The electrification project is supposed to increase passenger capacity, reduce travel time and cut diesel emissions on the 50-mile route from San Jose to San Francisco. Eventually, the bullet train would use the same electrical system and the same tracks, creating a rationale for the high-speed rail authority paying a large chuck of the cost.
The electrification project will cost nearly $2 billion and replace at least some of Caltrain’s diesel locomotives with electric trains that can accelerate faster, thereby reducing travel times.
The bullet train project plans to share tracks and the electrical system with Caltrain, though exactly when it would begin operating is unclear. The $64-billion project faces a more than $40-billion shortfall to build the future system from Los Angeles to San Francisco.
The Bay Rapid Transit System cost billions to build; a 2015 state audit said replacement value would be $21 billion. Then there is the $2 billion project to electrify the CalTrain commuter line between San Jose and San Francisco.
And when it is done, we all will benefit, not just commuters and businesses in the Bay Area. Like the L.A. subway and BART, an improved CalTrain will ease gridlock, enhance economic activity, and reduce air pollution and greenhouse gas emissions. The same will be true of high-speed rail.
Disparaging California’s high-speed rail project as an overpriced boondoggle is a kind of received wisdom by now.
Self-styled protectors of taxpayers carp. Powerful congressional Republicans go out of their way to undermine the $64 billion project. It’s the “crazy train,” or the “train to nowhere.” Tesla founder Elon Musk says a hyperloop would be a smarter alternative. Advocates of driverless cars say they will be the answer.
But rail is not crazy in Europe or in Asia. And Fresno, Madera, Merced and Stanislaus counties, home to nearly 2 million Californians, are not nowhere. They are, however, too often forgotten.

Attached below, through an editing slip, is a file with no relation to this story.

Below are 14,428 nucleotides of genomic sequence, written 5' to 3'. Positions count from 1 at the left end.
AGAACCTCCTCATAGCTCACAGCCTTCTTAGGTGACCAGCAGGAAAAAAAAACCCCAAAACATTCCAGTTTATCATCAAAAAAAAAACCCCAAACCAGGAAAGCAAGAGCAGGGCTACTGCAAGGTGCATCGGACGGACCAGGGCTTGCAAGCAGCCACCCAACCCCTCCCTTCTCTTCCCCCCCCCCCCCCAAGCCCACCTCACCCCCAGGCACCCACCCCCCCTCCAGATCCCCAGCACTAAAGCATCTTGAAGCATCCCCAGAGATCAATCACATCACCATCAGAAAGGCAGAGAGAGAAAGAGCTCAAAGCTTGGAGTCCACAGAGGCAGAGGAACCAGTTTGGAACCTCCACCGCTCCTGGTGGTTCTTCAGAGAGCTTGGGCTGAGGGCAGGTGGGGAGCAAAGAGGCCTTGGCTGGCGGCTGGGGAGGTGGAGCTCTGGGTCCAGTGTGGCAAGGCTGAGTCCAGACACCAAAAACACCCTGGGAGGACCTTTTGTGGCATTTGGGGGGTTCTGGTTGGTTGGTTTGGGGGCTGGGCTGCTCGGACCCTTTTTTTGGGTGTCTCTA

The Sacramento Bee’s editorial board, which opposed the 2008 ballot measure that authorized high-speed rail, long since has come to see the life-changing potential of a transportation system that connects the San Joaquin Valley to Silicon Valley. It’s not too complicated to see the short and long-term reasons why.
Federal safety standards for high-speed rail have been delayed as the Federal Railroad Administration determines how to release new rules while adhering to President Donald Trump’s order that agencies eliminate two regulations for every one they issue.
The FRA’s chief safety officer, Robert Lauby, said his agency’s regulations are “complete or ready to be issued,” but regulators need guidance on how to proceed under the new White House. The FRA does not have an appointed administrator or deputy administrator in place.
The proposed high-speed rail rules released in November would create a new tier of safety standards that allow passenger rail service at speeds up to 220 mph along lines shared with commuter and other rail. Currently, Amtrak’s Acela is the fastest train operating on lines shared with slower trains; it is approved to travel up to 150 mph, but does so on just a small segment of track.
Lauby said the rail industry wants the regulations released, calling them “well-liked” because they will provide cost-savings and were developed in coordination with rail and affected industri
Slow and Uncertain
California’s high-speed rail project received a project-specific approval from the FRA, but even that project has placeholders referencing proposed rules in its procurement documents for new trains, Frank Vacca, chief program manager for the California High-Speed Rail Authority, told Bloomberg BNA. Vacca said they expect the regulations to be in place before California needs to finalize its contracts.
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